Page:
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Shop Smart for Flood Insurance

Insurance advisor Robert Oncken explains how homeowners can save on flood protection

Article by Erica Hernandez

Photography by Erica Hernandez | Fox Tail Family Photography

Originally published in Cypress Lifestyle

Hurricane season is underway, making summer a peak shopping season for those interested in flood insurance. We sat down with Robert Oncken, founder of Oncken Insurance to learn more about some of the sweeping changes happening with the industry.

What’s changing about flood insurance these days?

The FEMA is doing away with its pre-packaged preferred-risk policy and some policy holders might see their rates increase. The policy was only available to people in the lowest risk flood zones and everybody across the country pretty much got the same price. Now, FEMA is using a new platform to measure risk based on building data it’s collected over the years. They are pulling data to fill in blanks that they had not rated before and which may or may not be accurate. The new policies will consider characteristics of the home such as how far is it from repetitive flood areas or building elevation changes. It used to be that you'd hire an engineer or a surveyor to come out and do all sorts of measurements on the property with the goal of evaluating how likely or not that structure would flood. Usually, it made all the sense in the world because you’d save about $1,500 a year. Now it may or may not save you money. FEMA’s changes rolled out April 1, so if people see their rates increase without any explanation they need to get with their insurance agent.

What’s your advice to homeowners now that we’re entering the hurricane season?

Talk to somebody about flood insurance if you don’t have it. Evaluate whether or not it’s worth the risk. You want somebody who can give you options, who can explain things to you so you know what you’re buying. We do all those things. We are an independent agency and we work with dozens of insurance agencies so it’s a lot easier for an independent agency to find something that fits your needs and fits your budget.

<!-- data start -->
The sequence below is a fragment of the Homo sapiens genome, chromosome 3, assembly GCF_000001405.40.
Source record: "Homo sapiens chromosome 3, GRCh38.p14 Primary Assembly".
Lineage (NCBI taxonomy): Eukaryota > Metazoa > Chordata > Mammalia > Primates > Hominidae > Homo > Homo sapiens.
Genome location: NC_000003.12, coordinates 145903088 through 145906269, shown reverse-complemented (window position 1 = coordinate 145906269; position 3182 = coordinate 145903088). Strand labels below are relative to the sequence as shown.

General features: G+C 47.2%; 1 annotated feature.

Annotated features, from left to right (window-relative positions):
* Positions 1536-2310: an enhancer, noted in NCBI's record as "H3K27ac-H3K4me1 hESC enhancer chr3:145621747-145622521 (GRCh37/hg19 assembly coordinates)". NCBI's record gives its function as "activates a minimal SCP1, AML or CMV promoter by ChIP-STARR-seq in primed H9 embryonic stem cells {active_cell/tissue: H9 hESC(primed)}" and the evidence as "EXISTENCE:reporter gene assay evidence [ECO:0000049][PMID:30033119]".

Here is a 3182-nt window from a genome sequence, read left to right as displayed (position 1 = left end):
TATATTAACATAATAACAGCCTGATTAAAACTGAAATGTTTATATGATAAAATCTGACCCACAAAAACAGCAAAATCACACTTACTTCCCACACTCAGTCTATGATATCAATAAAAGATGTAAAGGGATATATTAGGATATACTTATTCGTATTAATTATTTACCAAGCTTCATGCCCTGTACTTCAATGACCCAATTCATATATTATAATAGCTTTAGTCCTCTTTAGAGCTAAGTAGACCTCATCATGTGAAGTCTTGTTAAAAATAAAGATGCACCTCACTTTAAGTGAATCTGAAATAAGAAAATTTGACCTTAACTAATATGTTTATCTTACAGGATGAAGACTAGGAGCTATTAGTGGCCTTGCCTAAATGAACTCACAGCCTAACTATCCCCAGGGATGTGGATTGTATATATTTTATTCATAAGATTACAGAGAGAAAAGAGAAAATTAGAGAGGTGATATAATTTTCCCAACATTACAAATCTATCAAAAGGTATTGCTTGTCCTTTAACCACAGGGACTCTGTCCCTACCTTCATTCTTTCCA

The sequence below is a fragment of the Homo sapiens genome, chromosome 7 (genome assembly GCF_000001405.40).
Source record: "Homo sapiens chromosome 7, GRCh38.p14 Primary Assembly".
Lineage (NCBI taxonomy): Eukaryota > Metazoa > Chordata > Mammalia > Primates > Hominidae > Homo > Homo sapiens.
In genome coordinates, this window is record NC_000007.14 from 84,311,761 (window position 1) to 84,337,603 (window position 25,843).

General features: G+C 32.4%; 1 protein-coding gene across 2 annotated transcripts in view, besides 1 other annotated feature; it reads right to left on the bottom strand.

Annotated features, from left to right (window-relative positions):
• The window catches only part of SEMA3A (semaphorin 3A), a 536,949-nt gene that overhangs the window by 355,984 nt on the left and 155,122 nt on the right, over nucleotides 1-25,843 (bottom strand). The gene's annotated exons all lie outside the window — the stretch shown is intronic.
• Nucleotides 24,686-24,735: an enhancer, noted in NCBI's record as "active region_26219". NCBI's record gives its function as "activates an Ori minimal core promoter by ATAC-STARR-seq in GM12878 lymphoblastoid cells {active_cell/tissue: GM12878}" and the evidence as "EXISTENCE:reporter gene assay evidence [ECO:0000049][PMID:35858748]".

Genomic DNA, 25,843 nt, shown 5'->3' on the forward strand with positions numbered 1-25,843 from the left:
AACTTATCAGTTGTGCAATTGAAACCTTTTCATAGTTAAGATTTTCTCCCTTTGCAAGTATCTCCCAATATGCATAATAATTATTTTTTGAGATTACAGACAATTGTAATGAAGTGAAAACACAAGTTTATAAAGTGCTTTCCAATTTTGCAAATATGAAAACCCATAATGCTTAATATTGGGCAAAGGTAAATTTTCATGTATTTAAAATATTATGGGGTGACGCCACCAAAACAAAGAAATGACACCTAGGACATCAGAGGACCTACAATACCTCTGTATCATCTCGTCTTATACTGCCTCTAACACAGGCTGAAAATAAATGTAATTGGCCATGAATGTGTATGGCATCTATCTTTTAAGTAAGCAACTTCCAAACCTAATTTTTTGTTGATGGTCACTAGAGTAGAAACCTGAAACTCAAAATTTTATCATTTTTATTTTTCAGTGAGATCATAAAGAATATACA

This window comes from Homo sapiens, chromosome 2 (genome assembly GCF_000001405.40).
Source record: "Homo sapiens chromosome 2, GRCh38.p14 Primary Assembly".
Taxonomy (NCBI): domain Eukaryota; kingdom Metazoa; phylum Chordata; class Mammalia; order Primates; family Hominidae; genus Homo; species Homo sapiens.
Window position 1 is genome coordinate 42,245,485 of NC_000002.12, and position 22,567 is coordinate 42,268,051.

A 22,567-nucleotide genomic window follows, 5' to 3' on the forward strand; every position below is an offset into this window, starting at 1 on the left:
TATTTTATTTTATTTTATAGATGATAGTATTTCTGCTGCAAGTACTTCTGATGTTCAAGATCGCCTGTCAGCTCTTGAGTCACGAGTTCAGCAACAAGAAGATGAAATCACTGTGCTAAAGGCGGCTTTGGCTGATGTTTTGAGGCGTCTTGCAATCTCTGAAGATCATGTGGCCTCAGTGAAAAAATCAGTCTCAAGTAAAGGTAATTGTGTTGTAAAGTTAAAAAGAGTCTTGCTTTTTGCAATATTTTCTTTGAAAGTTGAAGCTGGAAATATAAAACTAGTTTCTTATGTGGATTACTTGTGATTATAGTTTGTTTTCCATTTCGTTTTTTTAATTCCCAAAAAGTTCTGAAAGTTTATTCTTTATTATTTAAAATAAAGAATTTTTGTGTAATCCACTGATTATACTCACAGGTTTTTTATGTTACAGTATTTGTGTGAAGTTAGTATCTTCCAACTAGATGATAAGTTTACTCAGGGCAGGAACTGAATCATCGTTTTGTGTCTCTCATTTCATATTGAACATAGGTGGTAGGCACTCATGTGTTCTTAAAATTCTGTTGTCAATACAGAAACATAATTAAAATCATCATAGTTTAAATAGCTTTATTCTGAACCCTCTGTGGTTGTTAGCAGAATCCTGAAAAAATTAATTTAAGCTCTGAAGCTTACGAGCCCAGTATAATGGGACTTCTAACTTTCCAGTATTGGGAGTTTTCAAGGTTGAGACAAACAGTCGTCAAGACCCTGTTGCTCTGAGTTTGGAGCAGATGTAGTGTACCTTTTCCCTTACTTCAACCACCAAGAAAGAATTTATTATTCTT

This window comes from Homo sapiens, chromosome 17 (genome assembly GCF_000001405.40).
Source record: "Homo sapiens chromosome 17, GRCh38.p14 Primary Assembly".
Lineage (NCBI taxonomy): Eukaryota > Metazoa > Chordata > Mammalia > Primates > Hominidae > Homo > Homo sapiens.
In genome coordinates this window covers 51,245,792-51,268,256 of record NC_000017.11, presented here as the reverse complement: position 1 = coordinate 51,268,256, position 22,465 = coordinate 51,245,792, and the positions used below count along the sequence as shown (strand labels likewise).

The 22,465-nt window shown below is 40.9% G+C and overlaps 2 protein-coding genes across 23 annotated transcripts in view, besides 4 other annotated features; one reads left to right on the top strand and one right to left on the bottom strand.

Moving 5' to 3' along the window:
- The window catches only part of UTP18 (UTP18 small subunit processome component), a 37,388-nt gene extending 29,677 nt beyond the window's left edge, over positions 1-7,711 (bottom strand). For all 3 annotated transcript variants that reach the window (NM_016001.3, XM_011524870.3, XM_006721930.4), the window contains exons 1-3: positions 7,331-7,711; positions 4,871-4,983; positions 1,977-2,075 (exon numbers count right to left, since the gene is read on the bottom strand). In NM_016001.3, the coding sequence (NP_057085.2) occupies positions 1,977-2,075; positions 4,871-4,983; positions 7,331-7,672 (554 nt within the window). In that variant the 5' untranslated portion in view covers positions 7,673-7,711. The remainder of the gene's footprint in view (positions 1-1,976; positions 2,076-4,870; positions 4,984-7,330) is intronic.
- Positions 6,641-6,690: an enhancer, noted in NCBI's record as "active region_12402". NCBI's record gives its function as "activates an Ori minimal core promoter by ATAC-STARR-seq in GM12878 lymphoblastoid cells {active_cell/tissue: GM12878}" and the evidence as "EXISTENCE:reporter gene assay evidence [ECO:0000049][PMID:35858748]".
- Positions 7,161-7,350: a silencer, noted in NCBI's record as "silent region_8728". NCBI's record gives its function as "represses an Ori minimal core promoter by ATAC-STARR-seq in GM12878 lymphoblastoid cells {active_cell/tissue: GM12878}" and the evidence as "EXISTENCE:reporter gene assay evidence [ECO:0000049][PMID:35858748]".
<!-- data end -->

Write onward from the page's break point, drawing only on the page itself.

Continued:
What’s the difference between a private flood policy and a FEMA policy?

A private flood insurance policy is closer to a homeowners policy. It’s not a government policy. It’s an insurance company that’s writing a policy and they may or may not write in certain areas. They are priced to make a profit, in whole, but the coverage is generally better, whereas a FEMA policy provides actual cash value and depreciation is applied on any deductibles. Private insurance usually includes assistance for the loss of use of your home and will put you up in a hotel while your house is unlivable. FEMA does not. Private flood is also nowhere near as available as FEMA.

What about the price difference?

It’s a little hard to say right now. For example, in my house, I had a FEMA policy that was $572. I moved to a private policy and it was $500. I just quoted myself last night for a FEMA policy and it was $1,800. If you’re going to renew your flood policy don’t be late. There is some level of grandfathering going on now, but once you get beyond 30 days from your renewal date, it’s probably going to be a new price and it probably will be more costly.

Why should someone consider flood insurance?

It brings some comfort knowing that you’re going to have some help in the event your house  floods. When Hurricane Harvey happened, we had a certain level of peace of mind knowing that we had flood insurance. When the rains came, the water got up to the threshold of our home. Water was on all four sides of the house ankle deep. We went to bed that night and picked everything off the floor that we could to try to mitigate what was about to happen. When we woke up the next morning, however, the water had receded just a couple of feet–just enough where we could see some grass. Had we not had flood insurance, I probably would have stressed a bit more.

14007 Telge Road, Cypress, Texas